Ofsted inspectors ‘not fit for new education landscape’

17 Mar 14
Many of the school inspectors used by education watchdog Ofsted lack the skills and experience to do the job effectively now the government has given greater independence to schools, a think-tank has claimed

By Richard Johnstone | 17 March 2014

Many of the school inspectors used by education watchdog Ofsted lack the skills and experience to do the job effectively now the government has given greater independence to schools, a think-tank has claimed.

Policy Exchange today called on Ofsted to give serious consideration to halting the outsourcing of inspectors so it has more control over their ability to inspect academies and free schools.

Government reforms to allow schools to operate free of local authority control require the relationship between schools and inspectors to be reset, the Watching the watchmen report claimed.

Many now lack the necessary skills, such as the ability to analyse data, or the experience or specialist knowledge in primary or special needs teaching, to make a fair judgement of autonomous schools. As a result, schools take a ‘lowest common denominator’ approach and base decisions on what Ofsted will understand, not necessarily what is in the best interests of the school, the report added. 

As well as taking more of the 1,500 school inspectors in house – only around 150 of them currently work for Ofsted according to Policy Exchange – the watchdog should also ensure all inspectors have recent teaching experience in the schools they are assessing. Inspectors should also have to pass an exam testing their ability to analyse data and make reliable judgements in order to become accredited.

Jonathan Simons, report author and head of education at Policy Exchange, said that, under the current system, a team of external observers watching a handful of lessons make judgements on the quality of teaching that trump the view of the school itself. 

‘The evidence suggests that when it comes to relying on the judgment of a trained Ofsted inspector on how effective a lesson is, you would be better off flipping a coin,’ he added.

‘More needs to be done to drive up the quality of inspectors. Heads and teachers must feel confident that the person running their eye over their school is a specialist, preferably with recent teaching experience.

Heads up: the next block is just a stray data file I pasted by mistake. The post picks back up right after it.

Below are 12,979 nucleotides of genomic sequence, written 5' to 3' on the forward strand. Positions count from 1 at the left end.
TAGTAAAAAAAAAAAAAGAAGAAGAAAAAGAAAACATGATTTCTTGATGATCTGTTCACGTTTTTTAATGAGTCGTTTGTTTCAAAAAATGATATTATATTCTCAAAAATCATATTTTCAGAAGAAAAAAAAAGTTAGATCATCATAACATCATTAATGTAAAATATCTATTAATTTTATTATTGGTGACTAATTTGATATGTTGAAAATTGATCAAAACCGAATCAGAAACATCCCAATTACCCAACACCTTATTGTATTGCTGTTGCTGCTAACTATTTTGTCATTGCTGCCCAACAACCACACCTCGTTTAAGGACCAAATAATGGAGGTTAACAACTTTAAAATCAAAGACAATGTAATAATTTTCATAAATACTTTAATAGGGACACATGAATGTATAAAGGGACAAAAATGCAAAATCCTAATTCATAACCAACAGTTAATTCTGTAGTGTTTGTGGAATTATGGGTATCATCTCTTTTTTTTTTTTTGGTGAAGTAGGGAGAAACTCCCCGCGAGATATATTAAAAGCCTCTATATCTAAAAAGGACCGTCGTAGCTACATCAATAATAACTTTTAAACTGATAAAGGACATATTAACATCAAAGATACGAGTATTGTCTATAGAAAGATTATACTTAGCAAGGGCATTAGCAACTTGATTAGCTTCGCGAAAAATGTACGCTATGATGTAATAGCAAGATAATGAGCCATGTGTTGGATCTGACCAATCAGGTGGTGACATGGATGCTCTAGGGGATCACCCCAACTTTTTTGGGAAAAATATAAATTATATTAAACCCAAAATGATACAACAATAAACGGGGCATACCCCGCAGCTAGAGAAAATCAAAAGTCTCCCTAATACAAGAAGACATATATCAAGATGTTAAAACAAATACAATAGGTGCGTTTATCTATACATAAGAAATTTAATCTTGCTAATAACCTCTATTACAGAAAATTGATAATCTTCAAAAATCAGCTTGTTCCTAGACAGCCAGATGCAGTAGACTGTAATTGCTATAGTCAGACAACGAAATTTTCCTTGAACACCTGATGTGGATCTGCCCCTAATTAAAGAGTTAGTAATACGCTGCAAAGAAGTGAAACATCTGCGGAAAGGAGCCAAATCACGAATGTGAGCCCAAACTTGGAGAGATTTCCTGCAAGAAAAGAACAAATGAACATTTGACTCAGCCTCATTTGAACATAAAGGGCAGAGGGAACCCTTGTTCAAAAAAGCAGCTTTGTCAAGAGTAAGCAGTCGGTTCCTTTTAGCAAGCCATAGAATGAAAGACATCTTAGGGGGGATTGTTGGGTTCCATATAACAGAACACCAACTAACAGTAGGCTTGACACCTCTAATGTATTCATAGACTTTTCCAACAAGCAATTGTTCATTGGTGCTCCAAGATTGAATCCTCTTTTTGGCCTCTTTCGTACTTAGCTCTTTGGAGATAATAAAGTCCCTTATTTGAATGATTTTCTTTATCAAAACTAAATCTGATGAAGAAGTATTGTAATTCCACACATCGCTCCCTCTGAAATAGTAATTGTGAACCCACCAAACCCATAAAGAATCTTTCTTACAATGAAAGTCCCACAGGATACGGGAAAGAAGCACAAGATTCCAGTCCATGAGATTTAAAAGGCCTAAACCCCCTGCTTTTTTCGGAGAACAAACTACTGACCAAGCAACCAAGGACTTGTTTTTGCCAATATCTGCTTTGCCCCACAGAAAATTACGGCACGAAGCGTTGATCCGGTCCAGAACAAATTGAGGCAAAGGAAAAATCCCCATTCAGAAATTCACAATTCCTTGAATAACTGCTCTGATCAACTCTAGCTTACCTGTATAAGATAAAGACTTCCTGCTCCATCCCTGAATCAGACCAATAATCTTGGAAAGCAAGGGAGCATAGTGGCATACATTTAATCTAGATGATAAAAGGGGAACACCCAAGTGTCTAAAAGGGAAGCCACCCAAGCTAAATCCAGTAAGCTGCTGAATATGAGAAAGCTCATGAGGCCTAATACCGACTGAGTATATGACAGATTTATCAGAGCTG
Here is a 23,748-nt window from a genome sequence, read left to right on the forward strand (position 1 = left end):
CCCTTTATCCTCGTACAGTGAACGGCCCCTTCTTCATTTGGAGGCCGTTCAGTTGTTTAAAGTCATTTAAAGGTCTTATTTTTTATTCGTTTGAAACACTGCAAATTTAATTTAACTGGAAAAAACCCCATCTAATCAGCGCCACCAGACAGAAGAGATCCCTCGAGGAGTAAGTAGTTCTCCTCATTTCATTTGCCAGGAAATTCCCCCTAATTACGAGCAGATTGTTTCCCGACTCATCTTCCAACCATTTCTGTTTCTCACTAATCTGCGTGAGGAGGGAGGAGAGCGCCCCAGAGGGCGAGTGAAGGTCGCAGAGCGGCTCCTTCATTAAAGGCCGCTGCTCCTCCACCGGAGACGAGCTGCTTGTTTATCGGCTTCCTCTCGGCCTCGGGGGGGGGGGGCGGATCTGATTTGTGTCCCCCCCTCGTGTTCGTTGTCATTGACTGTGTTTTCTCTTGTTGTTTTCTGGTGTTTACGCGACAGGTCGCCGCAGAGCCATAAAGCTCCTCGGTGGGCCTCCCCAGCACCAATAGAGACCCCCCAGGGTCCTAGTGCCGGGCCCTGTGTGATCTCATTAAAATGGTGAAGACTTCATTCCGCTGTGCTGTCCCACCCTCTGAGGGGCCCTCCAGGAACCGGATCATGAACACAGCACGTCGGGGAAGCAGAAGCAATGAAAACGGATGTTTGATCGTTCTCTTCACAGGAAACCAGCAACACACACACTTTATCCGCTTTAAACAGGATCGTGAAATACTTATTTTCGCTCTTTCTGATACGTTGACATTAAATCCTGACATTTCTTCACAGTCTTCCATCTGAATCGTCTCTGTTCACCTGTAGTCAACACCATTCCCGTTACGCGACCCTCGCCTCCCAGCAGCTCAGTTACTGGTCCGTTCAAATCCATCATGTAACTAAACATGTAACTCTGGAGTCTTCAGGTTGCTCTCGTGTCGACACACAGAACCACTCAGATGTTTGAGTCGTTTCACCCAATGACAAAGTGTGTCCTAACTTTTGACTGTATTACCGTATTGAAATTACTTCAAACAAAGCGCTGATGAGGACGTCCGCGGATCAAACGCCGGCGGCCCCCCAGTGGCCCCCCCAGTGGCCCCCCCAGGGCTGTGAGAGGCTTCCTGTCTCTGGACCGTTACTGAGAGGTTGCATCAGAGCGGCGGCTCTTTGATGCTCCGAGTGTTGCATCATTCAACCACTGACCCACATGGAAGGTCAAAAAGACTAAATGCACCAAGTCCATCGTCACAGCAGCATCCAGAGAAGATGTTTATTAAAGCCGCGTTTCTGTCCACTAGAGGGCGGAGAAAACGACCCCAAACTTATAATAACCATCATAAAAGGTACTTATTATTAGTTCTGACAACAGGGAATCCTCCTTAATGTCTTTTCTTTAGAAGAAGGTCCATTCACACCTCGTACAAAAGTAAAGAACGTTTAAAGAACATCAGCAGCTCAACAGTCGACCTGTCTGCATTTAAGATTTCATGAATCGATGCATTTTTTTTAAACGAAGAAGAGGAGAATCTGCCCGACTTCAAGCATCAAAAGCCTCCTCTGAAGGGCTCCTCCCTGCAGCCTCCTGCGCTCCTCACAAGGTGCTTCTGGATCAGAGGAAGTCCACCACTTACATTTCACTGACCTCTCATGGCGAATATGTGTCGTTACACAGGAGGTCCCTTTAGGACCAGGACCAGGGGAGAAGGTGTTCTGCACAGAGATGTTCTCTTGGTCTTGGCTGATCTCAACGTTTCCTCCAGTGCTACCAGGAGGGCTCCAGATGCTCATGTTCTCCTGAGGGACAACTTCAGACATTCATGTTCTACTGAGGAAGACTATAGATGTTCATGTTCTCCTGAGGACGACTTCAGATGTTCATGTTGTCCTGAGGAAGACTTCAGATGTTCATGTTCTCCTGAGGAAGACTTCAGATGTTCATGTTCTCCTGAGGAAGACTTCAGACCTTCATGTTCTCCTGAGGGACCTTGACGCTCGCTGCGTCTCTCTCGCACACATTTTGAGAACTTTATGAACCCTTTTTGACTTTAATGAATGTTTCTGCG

‘Inspectors don’t need to be rocket scientists but they must also have the ability to interpret the increasing amounts of data on the performance of schools, and understand the different ways in which schools are now operating. Schools should not be forced to second guess what the inspector coming through the door will be like.’

Among the report’s other recommendations is a call for a new inspection programme to be introduced so inspectors can focus their efforts on struggling schools. 

Every school should be given a short inspection every two years that would judge both the schools quality and capability. A second tailored inspection would then be undertaken of schools that failed to receive a ‘good’ or ‘outstanding’ grade in the initial round. 

In addition, inspections based on observations of individual lessons to be stopped, as there was not sufficient time for inspectors to make judgements about the quality of classes on this basis. 

Responding to the report, Michael Cladingbowl, Ofsted’s national director for schools, said the watchdog was looking at how inspections should develop in the coming years to reflect the fact that eight out of ten schools are now rated ‘good’ or ‘outstanding’. 

‘We welcome the Policy Exchange’s recommendations – many of which chime with our own - and will be studying them more closely in the coming days,’ he said.

‘Headteachers tell me that schools would benefit from more regular contact with Her Majesty’s Inspectors and we know parents would value more up-to-date information. Our proposals will draw on our experience of carrying out more than 7,000 school inspections each year. We will consult on any changes to our inspection arrangements in due course.’


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